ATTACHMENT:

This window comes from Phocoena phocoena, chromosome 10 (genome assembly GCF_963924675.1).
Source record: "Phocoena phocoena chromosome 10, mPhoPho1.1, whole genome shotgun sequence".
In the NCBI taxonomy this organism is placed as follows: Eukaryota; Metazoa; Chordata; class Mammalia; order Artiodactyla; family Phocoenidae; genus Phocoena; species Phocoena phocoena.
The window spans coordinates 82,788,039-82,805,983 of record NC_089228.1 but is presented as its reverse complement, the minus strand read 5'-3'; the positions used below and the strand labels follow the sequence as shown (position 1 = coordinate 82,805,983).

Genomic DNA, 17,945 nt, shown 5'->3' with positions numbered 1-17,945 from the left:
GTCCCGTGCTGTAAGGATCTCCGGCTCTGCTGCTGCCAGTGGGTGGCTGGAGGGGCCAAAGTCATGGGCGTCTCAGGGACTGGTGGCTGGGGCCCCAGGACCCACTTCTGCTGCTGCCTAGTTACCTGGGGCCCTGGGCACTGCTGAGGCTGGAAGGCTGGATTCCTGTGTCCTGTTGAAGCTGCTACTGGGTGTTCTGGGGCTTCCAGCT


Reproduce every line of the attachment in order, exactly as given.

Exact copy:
This window comes from Phocoena phocoena, chromosome 10 (genome assembly GCF_963924675.1).
Source record: "Phocoena phocoena chromosome 10, mPhoPho1.1, whole genome shotgun sequence".
In the NCBI taxonomy this organism is placed as follows: Eukaryota; Metazoa; Chordata; class Mammalia; order Artiodactyla; family Phocoenidae; genus Phocoena; species Phocoena phocoena.
The window spans coordinates 82,788,039-82,805,983 of record NC_089228.1 but is presented as its reverse complement, the minus strand read 5'-3'; the positions used below and the strand labels follow the sequence as shown (position 1 = coordinate 82,805,983).

Genomic DNA, 17,945 nt, shown 5'->3' with positions numbered 1-17,945 from the left:
GTCCCGTGCTGTAAGGATCTCCGGCTCTGCTGCTGCCAGTGGGTGGCTGGAGGGGCCAAAGTCATGGGCGTCTCAGGGACTGGTGGCTGGGGCCCCAGGACCCACTTCTGCTGCTGCCTAGTTACCTGGGGCCCTGGGCACTGCTGAGGCTGGAAGGCTGGATTCCTGTGTCCTGTTGAAGCTGCTACTGGGTGTTCTGGGGCTTCCAGCT